If you could choose what kind of University you wanted to work at, what would it look like and where would it ideally be?
This is such an interesting question to me because given the state of my field (English) I've historically avoided allowing myself to fantasize about ever having such a choice. It was enough to have a job - any job. Even when I tried my hand at the market last year, I was fairly scattered in my approach because I didn't really believe that any preferences that I might have would make any difference. This year, however, I've been more focused on what I want than on what the market has to offer. So, let me first address the types of institutional settings that seem most attractive to me:
- I'd like to work at an institution that has a better sense of its own identity and about the identity that it imagines for itself in the future. My current institution began as one thing (open enrollment, serving a community college type mission) and now is in the process of transforming into something else (although it's not always clear what that is). On the one hand, there is a heavy focus on serving the community. I think that's ultimately a good emphasis for my institution. But because it's not always as clearly articulated as it might be, it makes it difficult to figure out how to fit oneself into that mission when one's specialization doesn't necessarily lend itself to that kind of work. At the same time, my institution has been adding many graduate programs, which then requires (or should require) a greater emphasis on research for faculty. At the same time, the emphasis on teaching remains. So an institution that once was all about teaching now is all about everything. This makes it a pretty grueling set-up, especially for junior-faculty who must be aware of tenure requirements that seem to increase year by year with no grandfathering in. On the one hand, it's exciting to know that the work I do shapes the future of this institution; on the other, it's very easy for the work that I do to become all-consuming in ways that are not at all personally healthy.
- I'd like to work at an institution at which I did not have to teach composition. My Ph.D. is in literature, I have no commitment to teaching composition and no interest in doing so. That is not to say that I don't have a commitment to teaching students how to write, but since I end up having to do that in my lit classes anyway, with students who've already had composition, there is a futility to teaching composition for me that is disheartening. I like working with freshmen, and I actually do enjoy teaching service courses in literature. The issue is not that I don't want to pull my gen. ed. weight. It's that I know that I do a better job with teaching things that I'm passionate about - even if only tangentially - than with teaching things that I am only barely qualified to teach (and where the qualification comes out of a system of exploitation that begins in grad school). If I'd wanted to teach composition, I'd have gotten a Ph.D. in composition and rhetoric. Now I do it, and I do the best job I can with it, but I hate it. I'm burnt out on it. And I am not inspired to find a way not to feel burnt out, and this does a disservice to my students.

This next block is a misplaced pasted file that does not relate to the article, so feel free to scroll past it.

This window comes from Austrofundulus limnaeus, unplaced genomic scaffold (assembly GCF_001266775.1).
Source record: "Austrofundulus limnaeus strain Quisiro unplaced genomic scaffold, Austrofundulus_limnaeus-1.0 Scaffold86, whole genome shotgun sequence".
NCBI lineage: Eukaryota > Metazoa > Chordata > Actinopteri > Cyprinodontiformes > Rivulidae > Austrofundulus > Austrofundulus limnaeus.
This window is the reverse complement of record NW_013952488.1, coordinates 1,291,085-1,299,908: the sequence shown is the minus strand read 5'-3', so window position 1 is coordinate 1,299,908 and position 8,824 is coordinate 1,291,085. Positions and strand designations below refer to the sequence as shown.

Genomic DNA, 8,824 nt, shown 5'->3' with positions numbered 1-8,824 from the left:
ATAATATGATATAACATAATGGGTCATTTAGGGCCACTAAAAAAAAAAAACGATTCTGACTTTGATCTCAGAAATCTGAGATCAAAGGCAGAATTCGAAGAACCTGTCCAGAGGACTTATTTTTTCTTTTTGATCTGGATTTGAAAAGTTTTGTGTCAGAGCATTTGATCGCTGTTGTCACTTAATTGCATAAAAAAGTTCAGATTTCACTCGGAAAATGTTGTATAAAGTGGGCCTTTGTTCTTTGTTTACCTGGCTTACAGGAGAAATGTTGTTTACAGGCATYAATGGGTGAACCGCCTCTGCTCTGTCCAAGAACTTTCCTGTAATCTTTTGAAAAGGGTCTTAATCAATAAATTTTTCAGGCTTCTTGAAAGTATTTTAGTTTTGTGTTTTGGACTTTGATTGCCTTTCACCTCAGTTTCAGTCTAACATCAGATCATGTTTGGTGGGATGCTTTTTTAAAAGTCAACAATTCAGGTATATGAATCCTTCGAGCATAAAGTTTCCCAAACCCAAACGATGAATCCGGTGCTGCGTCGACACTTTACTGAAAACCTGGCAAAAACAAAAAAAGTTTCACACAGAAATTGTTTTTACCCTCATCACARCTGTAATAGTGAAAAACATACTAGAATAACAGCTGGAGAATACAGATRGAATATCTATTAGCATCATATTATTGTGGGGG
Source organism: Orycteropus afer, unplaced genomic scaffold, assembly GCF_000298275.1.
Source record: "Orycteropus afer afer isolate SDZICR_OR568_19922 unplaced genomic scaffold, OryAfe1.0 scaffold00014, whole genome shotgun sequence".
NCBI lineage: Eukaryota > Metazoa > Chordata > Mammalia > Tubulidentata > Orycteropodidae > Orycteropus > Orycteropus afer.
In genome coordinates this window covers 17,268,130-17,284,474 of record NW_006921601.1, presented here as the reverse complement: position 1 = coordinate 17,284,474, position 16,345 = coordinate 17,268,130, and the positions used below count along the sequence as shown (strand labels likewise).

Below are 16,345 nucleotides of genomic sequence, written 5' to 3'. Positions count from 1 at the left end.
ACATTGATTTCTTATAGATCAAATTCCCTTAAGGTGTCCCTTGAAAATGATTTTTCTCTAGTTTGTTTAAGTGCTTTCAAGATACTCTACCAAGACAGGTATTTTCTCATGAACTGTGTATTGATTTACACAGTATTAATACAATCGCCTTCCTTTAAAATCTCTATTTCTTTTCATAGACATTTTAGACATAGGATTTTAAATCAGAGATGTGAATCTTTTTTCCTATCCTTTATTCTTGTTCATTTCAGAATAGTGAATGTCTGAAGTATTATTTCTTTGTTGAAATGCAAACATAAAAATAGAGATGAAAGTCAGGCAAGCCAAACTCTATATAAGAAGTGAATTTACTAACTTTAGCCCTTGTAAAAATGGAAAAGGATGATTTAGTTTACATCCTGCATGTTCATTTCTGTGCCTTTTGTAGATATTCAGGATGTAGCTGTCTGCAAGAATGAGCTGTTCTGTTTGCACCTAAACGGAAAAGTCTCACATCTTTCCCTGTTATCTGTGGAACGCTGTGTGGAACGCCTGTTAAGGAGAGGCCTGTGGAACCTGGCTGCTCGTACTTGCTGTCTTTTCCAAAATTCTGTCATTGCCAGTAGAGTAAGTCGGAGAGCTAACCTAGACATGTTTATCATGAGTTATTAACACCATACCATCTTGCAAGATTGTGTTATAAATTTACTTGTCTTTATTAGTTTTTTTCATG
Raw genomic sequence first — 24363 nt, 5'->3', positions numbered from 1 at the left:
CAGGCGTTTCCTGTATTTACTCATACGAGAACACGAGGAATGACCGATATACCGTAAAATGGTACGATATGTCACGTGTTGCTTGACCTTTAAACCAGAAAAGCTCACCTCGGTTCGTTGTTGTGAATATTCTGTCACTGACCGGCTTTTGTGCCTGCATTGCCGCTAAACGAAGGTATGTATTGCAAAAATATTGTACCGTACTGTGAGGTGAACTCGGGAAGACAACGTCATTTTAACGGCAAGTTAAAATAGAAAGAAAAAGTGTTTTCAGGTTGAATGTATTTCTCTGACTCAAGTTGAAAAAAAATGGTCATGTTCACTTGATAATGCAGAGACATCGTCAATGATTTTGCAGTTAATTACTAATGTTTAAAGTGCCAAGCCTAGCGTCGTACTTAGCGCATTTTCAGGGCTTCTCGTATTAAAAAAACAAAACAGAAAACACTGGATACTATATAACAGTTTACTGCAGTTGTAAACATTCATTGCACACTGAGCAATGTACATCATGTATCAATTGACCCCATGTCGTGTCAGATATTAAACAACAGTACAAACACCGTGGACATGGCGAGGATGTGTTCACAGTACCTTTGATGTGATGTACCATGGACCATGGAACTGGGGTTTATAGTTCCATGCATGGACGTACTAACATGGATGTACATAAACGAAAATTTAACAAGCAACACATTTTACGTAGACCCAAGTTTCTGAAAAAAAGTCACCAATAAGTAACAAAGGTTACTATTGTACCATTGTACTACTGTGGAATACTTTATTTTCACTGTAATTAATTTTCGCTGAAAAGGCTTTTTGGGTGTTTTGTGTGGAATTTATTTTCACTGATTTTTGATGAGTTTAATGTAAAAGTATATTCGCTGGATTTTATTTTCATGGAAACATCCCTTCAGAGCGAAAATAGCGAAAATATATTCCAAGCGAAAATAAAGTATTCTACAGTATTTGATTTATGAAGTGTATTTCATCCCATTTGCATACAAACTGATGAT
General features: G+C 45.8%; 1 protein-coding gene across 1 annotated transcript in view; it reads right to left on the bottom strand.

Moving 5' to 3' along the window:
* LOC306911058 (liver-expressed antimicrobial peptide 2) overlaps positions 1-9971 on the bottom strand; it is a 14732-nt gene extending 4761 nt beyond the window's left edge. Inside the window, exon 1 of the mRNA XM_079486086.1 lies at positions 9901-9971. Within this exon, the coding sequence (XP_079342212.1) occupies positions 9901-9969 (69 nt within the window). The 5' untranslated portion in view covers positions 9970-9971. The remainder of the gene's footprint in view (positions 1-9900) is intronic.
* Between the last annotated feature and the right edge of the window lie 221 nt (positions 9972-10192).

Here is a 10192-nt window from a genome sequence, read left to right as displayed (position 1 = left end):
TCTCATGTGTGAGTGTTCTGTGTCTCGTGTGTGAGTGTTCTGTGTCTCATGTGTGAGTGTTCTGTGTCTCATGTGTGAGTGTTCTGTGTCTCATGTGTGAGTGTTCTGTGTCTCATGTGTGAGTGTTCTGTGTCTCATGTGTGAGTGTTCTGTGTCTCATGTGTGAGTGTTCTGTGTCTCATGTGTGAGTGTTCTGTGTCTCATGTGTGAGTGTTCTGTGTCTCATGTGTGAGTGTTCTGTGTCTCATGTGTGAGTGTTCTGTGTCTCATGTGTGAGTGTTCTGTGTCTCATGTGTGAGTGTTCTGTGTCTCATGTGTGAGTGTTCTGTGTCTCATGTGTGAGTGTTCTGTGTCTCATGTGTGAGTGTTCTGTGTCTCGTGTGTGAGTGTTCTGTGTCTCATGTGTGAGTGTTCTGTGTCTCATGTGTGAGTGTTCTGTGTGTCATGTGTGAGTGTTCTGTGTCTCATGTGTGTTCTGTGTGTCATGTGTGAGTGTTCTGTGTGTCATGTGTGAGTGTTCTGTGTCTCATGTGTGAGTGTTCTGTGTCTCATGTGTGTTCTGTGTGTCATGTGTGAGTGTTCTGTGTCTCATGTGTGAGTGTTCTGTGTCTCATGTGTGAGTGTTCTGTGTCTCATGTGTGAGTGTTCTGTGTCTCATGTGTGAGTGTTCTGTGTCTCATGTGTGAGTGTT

- I'd like to work at an institution at which my research has more value than it does in my current context. In part, this links to teaching, in that I know I'm a better teacher when I feel satisfied with the research portion of my duties. For me, the two really are linked, and I would love to be in a situation in which that link was recognized more than it is.
- I'd like to continue to work at an institution that serves a large population of first-generation college students. I was in the first generation in my family to attend college, and I identify strongly with the needs of those students and the particular challenges that they can face in an academic context. I think that it's important that they have instructors who understand those challenges, not only intellectually but also personally.
- I'd like to work at an institution where I have relative autonomy in choosing what courses I teach and how I teach them. I have that at my current job, and I'd be reluctant to give that up. Same goes for autonomy as it relates to scheduling.
- I'd like to work at an institution that cares about all of its students - that does not privilege grad students over undergrads or vice versa - and that rewards excellent teaching as well as excellent research.
Now, as for part two of the question: location, location, location. I'm actually fairly open on location. When I look at the positions for which I've applied this year, they do tend to be in cities of some kind, but geographically And they're not centered in a particular region. I did tend to choose based on being nearer to people I care about than I currently am, but not necessarily nearer to family in all cases. Some places are on the east coast (nearer to grad school and high school BFFS); some are nearer to my family and hometown friends; some are further west, but again, nearer to friends. Ultimately, I want to end up in a place where I can imagine myself making a life. Here, well, I've given it a good shot. And I don't see my life ending up here. For a long time I beat myself up or feeling that way, like it was somehow my fault that it doesn't work for me here. What I think now is that maybe this place just isn't for me. It's not a bad place, as places go. I'm not totally miserable. But I'm not *happy* here. And dude, I want to be happy where I live.